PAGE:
clearly the site is not working well. and focusing on whether the secretary knew beforehand that the launch would be so disastrous. >> our cms team felt we were ready to go. i told the president that we were ready to go. clearly i was wrong. we were wrong. we knew that in any big new complicated system there would be problems. no one ever imagined the volume of issues and problems that we've had, and we must fix it. >> so no one new? the site's contractors warned repeatedly before the launch. a memo clearly said in early december but to the compressed schedule there is not enough time built in for adequate performance testing. even though the secretary thought it would largely work, and sebelius said no one suggested delaying the launch. and it was asked if she herself
6:06pm
shoe enroll in obamacare. >> why aren't new the exchange. why why will you not go on the-- >> you can decide to drop the coverage of your employer. you have your choice to decide not to true. >> that is not true, sir. if i had affordable coverage in my workplace i'm not eligible to go in the marketplace. it is illegal. >> that raised some eyebrows but she is right. many assume that all americans can enroll if they like. the catch is if she has access to affordable insurance. but she said they would glady enroll if they could. >> that was a testy moment. thank you. joining us now to discuss the problems plaguing healthcar healthcare.gov professor at new york university, a consultant on the social effects of the internet, good to see
6:07pm
you, glad to have you on the program. i can't tell you how many times during the hearing, i couldn't couldn't the times i heard no one could predict the number of problems and the degree. dubai that? >> i buy that if you could test everything that could happen. but people who launch programs know things can go wrong and things go wrong that you don't expect. >> everyone suggested that they knew that there would be some issues. >> yes. >> but the scale. >> this was more than just some issues. the little testing that they did do, they didn't do much. they didn't do it terribly aggressive, and even then it came back not ready to launch. there was clearly information in advance of the launch that this was not going to go. >> so, in your guardian op-ed,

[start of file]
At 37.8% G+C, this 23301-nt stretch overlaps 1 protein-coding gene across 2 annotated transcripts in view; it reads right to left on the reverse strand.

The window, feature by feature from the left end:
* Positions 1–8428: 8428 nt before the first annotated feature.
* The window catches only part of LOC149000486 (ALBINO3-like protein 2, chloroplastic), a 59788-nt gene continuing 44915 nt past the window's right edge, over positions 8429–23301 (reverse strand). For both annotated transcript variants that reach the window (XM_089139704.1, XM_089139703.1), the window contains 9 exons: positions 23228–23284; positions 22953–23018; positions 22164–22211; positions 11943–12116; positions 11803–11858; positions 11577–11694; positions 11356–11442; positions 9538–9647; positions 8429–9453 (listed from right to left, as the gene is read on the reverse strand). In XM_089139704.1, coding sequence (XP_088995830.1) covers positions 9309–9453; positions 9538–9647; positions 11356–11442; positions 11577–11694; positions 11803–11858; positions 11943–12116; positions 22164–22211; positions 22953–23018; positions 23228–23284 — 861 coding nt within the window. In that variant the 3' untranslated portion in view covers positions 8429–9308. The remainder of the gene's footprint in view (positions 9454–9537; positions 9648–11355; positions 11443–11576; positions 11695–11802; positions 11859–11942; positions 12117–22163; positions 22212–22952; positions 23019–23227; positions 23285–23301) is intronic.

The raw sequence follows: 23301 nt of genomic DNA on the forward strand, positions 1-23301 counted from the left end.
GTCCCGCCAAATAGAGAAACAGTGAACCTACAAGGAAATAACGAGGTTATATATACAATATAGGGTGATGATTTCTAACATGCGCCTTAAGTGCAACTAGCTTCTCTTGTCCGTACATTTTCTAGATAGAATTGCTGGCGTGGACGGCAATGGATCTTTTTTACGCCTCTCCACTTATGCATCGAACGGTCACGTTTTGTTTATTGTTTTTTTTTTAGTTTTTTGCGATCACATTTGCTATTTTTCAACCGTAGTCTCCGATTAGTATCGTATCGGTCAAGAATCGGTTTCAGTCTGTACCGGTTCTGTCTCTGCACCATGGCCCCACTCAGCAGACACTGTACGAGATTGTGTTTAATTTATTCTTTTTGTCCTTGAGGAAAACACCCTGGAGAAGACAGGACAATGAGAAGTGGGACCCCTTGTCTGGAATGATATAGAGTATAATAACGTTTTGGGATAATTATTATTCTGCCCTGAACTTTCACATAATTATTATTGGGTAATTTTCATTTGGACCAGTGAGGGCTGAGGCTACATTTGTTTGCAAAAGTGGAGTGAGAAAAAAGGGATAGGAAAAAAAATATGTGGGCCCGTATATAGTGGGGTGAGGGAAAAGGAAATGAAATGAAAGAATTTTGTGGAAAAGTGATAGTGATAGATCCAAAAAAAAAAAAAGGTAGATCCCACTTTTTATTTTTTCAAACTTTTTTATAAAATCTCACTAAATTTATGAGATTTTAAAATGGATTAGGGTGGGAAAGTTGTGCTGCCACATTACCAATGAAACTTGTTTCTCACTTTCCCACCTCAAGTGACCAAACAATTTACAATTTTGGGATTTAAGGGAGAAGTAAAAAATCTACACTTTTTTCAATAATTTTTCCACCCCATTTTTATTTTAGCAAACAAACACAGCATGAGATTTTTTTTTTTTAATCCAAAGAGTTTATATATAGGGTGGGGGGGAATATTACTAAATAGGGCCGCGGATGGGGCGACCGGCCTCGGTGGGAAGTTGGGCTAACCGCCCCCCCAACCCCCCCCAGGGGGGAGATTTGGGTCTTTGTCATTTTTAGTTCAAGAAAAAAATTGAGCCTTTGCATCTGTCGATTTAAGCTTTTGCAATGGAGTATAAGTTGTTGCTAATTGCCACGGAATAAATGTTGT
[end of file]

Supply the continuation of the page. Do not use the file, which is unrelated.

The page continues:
6:08pm
you cite a line from someone else's reporting, it disasters are not late-breaking events. explain that. >> the idea that it disaster is not a late-breaking event. you know how-- >> as you're coming together, as you're building it. >> in fact, good it projects adopt a plan where they test as this go. >> this was a project that we learned from the hearing last week that was siloed. certain groups were building this portion and another contractor may have had this responsibility, and then it was cms's responsibility to bring it all together, and there wasn't a lot of intel. >> and the comprised time frame means we can't do integrated testing. even if everything works right, we can't test it as a whole.
6:09pm
that was tested late. that was cms, not the contractors, that led to this issue. >> the political strategy, created a larger version of a very problem it was designed to avoid. what was the political strategy, and what-- >> essentially don't give the republicans any ammunition to talk about the particulars until you would delay specification during an election season. we'll make up the rules later. the effect of that was to delay the ability of the contractors to implement key parts of this system. so ironically, and tragically for the obama administration by avoiding small criticisms all along the way they actually stored up the criticism. >> what is the cost going to be like with the plans. we're not going to let you browse, then you'll see. >> exactly. >> this "s" this a problem? are they going about the fix the right way? >> you know, the fix, very often
6:10pm